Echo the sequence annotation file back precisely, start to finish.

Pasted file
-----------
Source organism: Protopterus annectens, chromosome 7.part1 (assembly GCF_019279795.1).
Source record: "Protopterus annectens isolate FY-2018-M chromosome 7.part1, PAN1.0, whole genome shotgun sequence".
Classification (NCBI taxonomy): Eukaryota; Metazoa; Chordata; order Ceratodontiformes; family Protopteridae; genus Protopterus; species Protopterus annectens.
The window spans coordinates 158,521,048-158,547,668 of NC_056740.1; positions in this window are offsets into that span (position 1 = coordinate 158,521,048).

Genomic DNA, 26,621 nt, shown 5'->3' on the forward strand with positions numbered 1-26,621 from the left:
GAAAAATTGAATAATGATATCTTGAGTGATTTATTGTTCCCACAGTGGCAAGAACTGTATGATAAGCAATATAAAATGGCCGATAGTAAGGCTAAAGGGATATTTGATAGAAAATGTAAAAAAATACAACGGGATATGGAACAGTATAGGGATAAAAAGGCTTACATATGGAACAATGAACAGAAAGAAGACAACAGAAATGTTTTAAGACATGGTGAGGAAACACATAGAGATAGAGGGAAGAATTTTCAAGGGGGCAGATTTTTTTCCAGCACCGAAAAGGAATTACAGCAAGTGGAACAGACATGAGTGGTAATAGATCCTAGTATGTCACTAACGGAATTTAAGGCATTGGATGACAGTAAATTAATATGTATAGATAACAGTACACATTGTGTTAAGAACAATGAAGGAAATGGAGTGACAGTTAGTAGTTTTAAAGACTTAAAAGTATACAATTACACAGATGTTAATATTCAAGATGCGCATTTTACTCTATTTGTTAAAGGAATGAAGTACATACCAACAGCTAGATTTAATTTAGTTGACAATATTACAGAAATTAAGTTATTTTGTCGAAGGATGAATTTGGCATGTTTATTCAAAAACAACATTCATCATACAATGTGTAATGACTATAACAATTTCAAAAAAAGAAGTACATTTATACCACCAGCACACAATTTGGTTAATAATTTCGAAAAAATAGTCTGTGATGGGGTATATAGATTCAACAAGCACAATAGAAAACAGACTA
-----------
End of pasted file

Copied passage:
Source organism: Protopterus annectens, chromosome 7.part1 (assembly GCF_019279795.1).
Source record: "Protopterus annectens isolate FY-2018-M chromosome 7.part1, PAN1.0, whole genome shotgun sequence".
Classification (NCBI taxonomy): Eukaryota; Metazoa; Chordata; order Ceratodontiformes; family Protopteridae; genus Protopterus; species Protopterus annectens.
The window spans coordinates 158,521,048-158,547,668 of NC_056740.1; positions in this window are offsets into that span (position 1 = coordinate 158,521,048).

Genomic DNA, 26,621 nt, shown 5'->3' on the forward strand with positions numbered 1-26,621 from the left:
GAAAAATTGAATAATGATATCTTGAGTGATTTATTGTTCCCACAGTGGCAAGAACTGTATGATAAGCAATATAAAATGGCCGATAGTAAGGCTAAAGGGATATTTGATAGAAAATGTAAAAAAATACAACGGGATATGGAACAGTATAGGGATAAAAAGGCTTACATATGGAACAATGAACAGAAAGAAGACAACAGAAATGTTTTAAGACATGGTGAGGAAACACATAGAGATAGAGGGAAGAATTTTCAAGGGGGCAGATTTTTTTCCAGCACCGAAAAGGAATTACAGCAAGTGGAACAGACATGAGTGGTAATAGATCCTAGTATGTCACTAACGGAATTTAAGGCATTGGATGACAGTAAATTAATATGTATAGATAACAGTACACATTGTGTTAAGAACAATGAAGGAAATGGAGTGACAGTTAGTAGTTTTAAAGACTTAAAAGTATACAATTACACAGATGTTAATATTCAAGATGCGCATTTTACTCTATTTGTTAAAGGAATGAAGTACATACCAACAGCTAGATTTAATTTAGTTGACAATATTACAGAAATTAAGTTATTTTGTCGAAGGATGAATTTGGCATGTTTATTCAAAAACAACATTCATCATACAATGTGTAATGACTATAACAATTTCAAAAAAAGAAGTACATTTATACCACCAGCACACAATTTGGTTAATAATTTCGAAAAAATAGTCTGTGATGGGGTATATAGATTCAACAAGCACAATAGAAAACAGACTA